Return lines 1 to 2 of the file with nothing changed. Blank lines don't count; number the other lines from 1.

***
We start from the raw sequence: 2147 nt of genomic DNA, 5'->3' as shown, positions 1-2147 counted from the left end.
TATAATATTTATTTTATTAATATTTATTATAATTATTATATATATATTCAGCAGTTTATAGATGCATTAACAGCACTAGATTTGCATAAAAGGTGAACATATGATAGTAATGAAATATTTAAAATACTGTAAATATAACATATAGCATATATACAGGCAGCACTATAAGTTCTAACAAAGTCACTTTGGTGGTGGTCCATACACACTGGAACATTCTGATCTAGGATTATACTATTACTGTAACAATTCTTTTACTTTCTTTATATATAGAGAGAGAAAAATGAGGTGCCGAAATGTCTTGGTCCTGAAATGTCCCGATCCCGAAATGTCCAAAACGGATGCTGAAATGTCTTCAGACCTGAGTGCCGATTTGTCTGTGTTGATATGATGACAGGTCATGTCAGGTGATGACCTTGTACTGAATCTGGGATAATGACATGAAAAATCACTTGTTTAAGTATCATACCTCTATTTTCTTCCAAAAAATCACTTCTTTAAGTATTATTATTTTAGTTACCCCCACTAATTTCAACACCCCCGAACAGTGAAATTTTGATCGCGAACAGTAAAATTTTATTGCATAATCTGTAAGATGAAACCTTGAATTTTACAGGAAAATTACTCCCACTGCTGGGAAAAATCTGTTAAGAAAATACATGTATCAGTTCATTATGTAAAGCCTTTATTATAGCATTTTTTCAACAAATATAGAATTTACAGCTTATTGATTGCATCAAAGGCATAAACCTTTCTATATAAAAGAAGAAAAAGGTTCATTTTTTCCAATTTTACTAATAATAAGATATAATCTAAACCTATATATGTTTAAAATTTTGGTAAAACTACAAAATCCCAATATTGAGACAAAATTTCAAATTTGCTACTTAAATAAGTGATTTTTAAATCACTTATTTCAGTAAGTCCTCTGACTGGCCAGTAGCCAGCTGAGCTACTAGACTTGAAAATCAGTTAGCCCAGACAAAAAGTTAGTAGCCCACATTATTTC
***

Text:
We start from the raw sequence: 2147 nt of genomic DNA, 5'->3' as shown, positions 1-2147 counted from the left end.
TATAATATTTATTTTATTAATATTTATTATAATTATTATATATATATTCAGCAGTTTATAGATGCATTAACAGCACTAGATTTGCATAAAAGGTGAACATATGATAGTAATGAAATATTTAAAATACTGTAAATATAACATATAGCATATATACAGGCAGCACTATAAGTTCTAACAAAGTCACTTTGGTGGTGGTCCATACACACTGGAACATTCTGATCTAGGATTATACTATTACTGTAACAATTCTTTTACTTTCTTTATATATAGAGAGAGAAAAATGAGGTGCCGAAATGTCTTGGTCCTGAAATGTCCCGATCCCGAAATGTCCAAAACGGATGCTGAAATGTCTTCAGACCTGAGTGCCGATTTGTCTGTGTTGATATGATGACAGGTCATGTCAGGTGATGACCTTGTACTGAATCTGGGATAATGACATGAAAAATCACTTGTTTAAGTATCATACCTCTATTTTCTTCCAAAAAATCACTTCTTTAAGTATTATTATTTTAGTTACCCCCACTAATTTCAACACCCCCGAACAGTGAAATTTTGATCGCGAACAGTAAAATTTTATTGCATAATCTGTAAGATGAAACCTTGAATTTTACAGGAAAATTACTCCCACTGCTGGGAAAAATCTGTTAAGAAAATACATGTATCAGTTCATTATGTAAAGCCTTTATTATAGCATTTTTTCAACAAATATAGAATTTACAGCTTATTGATTGCATCAAAGGCATAAACCTTTCTATATAAAAGAAGAAAAAGGTTCATTTTTTCCAATTTTACTAATAATAAGATATAATCTAAACCTATATATGTTTAAAATTTTGGTAAAACTACAAAATCCCAATATTGAGACAAAATTTCAAATTTGCTACTTAAATAAGTGATTTTTAAATCACTTATTTCAGTAAGTCCTCTGACTGGCCAGTAGCCAGCTGAGCTACTAGACTTGAAAATCAGTTAGCCCAGACAAAAAGTTAGTAGCCCACATTATTTC